For everyone to see, this Sunday is all about football for the Miami Dolphins. The team got special permission from the NFL to wear throwback uniforms and helmet logos again. The end zones have been freshly painted with the old “Dolphins” script from the Orange Bowl days. And, of course, the order of the day is to beat the Jacksonville Jaguars and continue the current desperate and improbable push to make the playoffs.
Dolphins football late in December … We still have a small chance!
And then there’s what you don’t see.
That’s owner Stephen Ross considering what to do next with this franchise. That’s people whispering in Ross’s ear to get him to move in one direction or another. That’s folks trying to solidify their power by crafting grand plans for the future, or at the very least, just trying save their jobs.
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This kind of stuff is happening throughout the football side of the organization but it’s mostly coming from way above the locker room level.
Sure, players are trying to play well to save their jobs for 2019, too, either in Miami or on another team. But the approach in the locker room is transparent, easy to understand:
Play well, you’re employed in 2019.
Play poorly, you’re in trouble.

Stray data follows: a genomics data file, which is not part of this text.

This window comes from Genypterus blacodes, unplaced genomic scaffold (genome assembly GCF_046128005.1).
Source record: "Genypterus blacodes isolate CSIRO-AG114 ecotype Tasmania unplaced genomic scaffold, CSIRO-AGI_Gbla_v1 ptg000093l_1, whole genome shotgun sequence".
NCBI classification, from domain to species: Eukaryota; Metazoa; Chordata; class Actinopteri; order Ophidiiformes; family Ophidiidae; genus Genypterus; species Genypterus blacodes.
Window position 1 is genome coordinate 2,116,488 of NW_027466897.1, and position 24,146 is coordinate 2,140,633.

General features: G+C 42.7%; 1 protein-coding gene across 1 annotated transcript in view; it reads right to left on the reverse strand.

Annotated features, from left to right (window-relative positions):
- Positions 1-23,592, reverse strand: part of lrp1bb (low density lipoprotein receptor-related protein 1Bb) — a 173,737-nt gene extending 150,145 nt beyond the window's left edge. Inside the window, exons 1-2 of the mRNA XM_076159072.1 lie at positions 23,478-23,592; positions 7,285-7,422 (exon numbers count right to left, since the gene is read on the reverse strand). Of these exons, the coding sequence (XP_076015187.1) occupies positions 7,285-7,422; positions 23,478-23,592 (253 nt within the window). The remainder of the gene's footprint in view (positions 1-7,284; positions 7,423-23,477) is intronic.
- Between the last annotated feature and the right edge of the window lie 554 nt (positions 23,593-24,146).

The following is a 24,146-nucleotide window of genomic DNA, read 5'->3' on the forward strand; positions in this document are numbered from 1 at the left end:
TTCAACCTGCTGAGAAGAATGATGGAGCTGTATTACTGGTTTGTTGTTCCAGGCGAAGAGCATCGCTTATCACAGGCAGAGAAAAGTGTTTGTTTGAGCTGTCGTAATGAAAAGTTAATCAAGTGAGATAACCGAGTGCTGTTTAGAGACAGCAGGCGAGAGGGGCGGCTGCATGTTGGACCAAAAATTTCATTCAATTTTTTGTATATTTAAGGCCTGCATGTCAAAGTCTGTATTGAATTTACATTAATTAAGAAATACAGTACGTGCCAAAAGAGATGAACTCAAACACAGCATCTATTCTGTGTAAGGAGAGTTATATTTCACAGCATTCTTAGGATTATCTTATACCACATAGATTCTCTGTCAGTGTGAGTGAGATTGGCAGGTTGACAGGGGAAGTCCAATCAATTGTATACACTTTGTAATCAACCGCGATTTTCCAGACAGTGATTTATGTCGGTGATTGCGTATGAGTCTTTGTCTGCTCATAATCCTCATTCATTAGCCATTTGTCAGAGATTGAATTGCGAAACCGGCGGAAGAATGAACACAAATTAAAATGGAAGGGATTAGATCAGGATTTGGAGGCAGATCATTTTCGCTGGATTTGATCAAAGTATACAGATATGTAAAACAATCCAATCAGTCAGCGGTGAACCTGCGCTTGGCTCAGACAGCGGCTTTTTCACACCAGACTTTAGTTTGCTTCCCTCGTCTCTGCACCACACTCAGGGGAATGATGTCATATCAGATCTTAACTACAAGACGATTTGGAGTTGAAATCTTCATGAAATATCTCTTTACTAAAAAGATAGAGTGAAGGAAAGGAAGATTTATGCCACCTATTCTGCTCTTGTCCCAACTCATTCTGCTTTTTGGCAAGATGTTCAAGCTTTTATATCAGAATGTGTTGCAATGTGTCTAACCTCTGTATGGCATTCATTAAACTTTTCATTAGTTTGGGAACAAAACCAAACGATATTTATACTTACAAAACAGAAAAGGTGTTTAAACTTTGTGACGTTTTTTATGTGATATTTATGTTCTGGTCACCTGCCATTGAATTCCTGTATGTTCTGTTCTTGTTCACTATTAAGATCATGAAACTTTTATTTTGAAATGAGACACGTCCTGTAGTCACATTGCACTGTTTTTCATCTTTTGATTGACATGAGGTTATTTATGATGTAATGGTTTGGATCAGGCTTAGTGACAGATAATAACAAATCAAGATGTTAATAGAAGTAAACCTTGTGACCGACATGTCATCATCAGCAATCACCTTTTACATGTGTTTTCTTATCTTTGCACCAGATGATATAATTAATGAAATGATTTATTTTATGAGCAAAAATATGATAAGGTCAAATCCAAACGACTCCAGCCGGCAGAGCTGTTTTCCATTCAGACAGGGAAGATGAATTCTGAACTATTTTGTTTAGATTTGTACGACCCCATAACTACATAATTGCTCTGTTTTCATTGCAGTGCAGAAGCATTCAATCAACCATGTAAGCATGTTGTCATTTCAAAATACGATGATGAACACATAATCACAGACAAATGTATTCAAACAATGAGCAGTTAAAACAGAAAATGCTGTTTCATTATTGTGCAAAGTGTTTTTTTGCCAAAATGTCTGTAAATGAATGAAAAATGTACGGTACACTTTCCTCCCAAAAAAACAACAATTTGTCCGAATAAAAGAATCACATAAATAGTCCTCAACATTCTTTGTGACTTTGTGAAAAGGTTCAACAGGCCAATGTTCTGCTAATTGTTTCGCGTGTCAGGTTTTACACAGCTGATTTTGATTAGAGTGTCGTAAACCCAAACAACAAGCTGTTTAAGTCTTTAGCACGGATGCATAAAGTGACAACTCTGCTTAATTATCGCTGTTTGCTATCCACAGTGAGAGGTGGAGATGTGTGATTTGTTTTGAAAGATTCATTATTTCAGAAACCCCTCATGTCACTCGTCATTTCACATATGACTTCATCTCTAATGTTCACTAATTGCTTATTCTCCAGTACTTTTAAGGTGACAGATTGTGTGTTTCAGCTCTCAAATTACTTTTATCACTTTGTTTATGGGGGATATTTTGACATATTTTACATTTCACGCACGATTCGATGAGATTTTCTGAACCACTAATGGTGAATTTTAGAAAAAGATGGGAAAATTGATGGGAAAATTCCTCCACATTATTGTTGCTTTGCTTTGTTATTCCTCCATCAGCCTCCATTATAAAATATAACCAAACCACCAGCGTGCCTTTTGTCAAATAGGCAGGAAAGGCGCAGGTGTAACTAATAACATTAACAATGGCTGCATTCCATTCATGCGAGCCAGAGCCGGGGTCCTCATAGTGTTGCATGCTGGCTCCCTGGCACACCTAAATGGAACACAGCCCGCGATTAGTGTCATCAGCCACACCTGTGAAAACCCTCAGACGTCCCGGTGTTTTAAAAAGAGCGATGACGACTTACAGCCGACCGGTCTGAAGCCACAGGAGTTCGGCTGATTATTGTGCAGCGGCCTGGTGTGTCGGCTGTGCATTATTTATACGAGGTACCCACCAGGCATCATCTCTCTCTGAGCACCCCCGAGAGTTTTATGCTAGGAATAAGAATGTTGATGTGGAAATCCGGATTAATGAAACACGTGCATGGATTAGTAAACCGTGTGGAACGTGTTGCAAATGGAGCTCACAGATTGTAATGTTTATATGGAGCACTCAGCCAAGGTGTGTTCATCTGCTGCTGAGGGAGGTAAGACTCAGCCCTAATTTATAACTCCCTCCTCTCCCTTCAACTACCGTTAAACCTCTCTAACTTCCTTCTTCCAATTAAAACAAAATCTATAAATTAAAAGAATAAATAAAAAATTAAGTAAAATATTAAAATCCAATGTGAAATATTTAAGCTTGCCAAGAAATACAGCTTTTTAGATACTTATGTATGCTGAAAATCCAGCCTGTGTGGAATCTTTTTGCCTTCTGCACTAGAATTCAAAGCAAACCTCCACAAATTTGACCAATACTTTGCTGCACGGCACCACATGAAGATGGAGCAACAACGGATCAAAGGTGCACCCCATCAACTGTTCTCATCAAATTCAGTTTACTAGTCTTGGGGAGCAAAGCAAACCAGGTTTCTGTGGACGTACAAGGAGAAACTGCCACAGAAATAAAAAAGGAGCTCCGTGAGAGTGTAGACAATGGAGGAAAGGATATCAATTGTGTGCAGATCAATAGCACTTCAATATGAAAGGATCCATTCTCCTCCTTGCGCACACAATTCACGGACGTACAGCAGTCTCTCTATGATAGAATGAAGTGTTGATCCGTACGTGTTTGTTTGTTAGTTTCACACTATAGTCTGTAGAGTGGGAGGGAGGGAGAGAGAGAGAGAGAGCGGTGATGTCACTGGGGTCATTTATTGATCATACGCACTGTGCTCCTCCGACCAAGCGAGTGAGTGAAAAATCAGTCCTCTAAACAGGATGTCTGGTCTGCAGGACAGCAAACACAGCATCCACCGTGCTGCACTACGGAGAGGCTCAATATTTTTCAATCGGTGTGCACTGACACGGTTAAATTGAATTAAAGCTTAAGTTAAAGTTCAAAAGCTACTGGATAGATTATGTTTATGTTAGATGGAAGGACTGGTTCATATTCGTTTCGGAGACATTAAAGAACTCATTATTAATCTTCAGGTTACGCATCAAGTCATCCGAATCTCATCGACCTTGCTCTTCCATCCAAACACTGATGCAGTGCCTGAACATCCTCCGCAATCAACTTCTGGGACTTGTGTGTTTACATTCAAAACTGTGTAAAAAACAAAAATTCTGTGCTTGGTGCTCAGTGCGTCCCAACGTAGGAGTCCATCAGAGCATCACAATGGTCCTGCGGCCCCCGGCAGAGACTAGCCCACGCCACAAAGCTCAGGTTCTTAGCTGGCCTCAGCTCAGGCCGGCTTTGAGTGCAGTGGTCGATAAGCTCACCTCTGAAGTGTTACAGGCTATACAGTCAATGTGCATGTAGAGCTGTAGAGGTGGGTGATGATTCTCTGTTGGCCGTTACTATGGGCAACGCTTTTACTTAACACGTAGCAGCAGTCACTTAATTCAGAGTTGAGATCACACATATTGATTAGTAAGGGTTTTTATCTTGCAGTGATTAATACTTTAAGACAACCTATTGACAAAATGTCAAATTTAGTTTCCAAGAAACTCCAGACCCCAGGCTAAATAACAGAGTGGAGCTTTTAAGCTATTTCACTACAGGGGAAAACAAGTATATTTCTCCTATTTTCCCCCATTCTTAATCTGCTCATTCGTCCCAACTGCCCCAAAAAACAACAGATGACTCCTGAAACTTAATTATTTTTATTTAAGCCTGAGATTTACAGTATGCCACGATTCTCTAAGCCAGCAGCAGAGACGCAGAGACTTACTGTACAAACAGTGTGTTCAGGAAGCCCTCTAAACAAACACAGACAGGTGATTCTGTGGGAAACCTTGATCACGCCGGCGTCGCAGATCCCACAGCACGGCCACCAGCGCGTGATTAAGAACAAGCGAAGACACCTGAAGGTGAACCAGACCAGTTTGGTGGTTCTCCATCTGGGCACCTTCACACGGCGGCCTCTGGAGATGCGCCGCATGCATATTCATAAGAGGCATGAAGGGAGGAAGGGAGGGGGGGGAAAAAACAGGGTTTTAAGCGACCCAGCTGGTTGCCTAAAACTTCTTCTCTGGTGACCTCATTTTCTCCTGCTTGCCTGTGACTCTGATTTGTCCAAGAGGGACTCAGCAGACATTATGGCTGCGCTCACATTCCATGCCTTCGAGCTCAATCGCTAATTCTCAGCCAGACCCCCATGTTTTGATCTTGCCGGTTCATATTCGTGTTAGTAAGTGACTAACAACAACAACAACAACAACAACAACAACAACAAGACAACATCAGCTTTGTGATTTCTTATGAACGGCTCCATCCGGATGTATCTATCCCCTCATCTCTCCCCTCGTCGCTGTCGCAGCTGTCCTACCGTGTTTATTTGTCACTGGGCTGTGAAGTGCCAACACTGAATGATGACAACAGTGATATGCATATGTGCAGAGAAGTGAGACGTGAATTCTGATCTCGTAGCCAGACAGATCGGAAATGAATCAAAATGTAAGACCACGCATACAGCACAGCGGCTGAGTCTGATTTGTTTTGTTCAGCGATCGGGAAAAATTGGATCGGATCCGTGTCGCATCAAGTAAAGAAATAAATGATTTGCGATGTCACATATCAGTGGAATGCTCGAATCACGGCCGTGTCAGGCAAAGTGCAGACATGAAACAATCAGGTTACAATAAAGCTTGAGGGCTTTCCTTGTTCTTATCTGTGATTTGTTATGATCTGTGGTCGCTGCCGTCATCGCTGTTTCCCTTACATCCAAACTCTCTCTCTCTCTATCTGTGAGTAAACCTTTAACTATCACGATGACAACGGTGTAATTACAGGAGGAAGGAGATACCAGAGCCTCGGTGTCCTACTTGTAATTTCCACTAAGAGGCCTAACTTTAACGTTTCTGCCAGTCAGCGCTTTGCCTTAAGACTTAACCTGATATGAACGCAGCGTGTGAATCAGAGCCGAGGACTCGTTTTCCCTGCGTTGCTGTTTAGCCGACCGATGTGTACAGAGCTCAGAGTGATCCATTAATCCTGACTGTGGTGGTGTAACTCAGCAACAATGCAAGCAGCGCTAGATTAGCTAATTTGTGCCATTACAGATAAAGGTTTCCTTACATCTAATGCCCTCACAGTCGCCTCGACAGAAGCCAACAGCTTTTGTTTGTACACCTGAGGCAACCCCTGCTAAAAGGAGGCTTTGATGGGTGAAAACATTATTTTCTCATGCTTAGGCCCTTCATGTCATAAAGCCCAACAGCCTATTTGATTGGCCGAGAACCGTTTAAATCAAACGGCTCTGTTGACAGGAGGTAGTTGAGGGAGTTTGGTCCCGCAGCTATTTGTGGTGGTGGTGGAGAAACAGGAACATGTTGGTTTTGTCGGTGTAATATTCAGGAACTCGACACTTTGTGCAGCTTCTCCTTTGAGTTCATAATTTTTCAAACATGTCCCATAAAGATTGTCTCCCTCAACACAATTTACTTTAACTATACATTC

Beyond the locker room is where this thing gets splashed with intrigue and agenda. Beyond the locker room is where it gets somewhat political.
For example: Multiple league sources say if Ross decides change is needed among his trio of top football people, executive vice president of football operations Mike Tannenbaum is the top target to lose his job.
Tannenbaum, completing his fourth season with the team, oversees and coordinates the effort of football operations and administration. He is general manager Chris Grier’s boss and answers directly to Ross.
And, generally, Tannenbaum is a facilitator of what the Dolphins have decided their philosophy will be, which is to build a good team in the next several years while not falling off the table with terrible seasons in the present.
Tannenbaum adopted that philosophy in 2015, in part, from Bill Parcells.
Except the Dolphins are a middling team. They’re not championship caliber. There’s no hint they’re going to be championship caliber for years if they remain on their current path.
The franchise that today is 7-7 has been nothing if not consistent throughout the past quarter century with a frustrating and increasingly unacceptable mediocrity. As I’ve been tracking in this space since October, the Dolphins are 199-199 since the 1994 season.
They are 23-23 during the 46 games the current leadership of Tannenbaum, coach Adam Gase and Grier has been in charge.
So the Dolphins have not progressed appreciably the last three seasons. Indeed, they made the playoffs in 2016 and have regressed from that (for multiple reasons) the past two seasons.
The philosophy of winning enough today while reaching for something really good tomorrow is not producing the promised results because tomorrow never seems to arrive.
But if Ross is going to decide Tannenbaum’s approach failed and Tannenbaum should go — a decision not yet made — he’s going to have to ignore the longstanding advice of one of his most trusted advisers.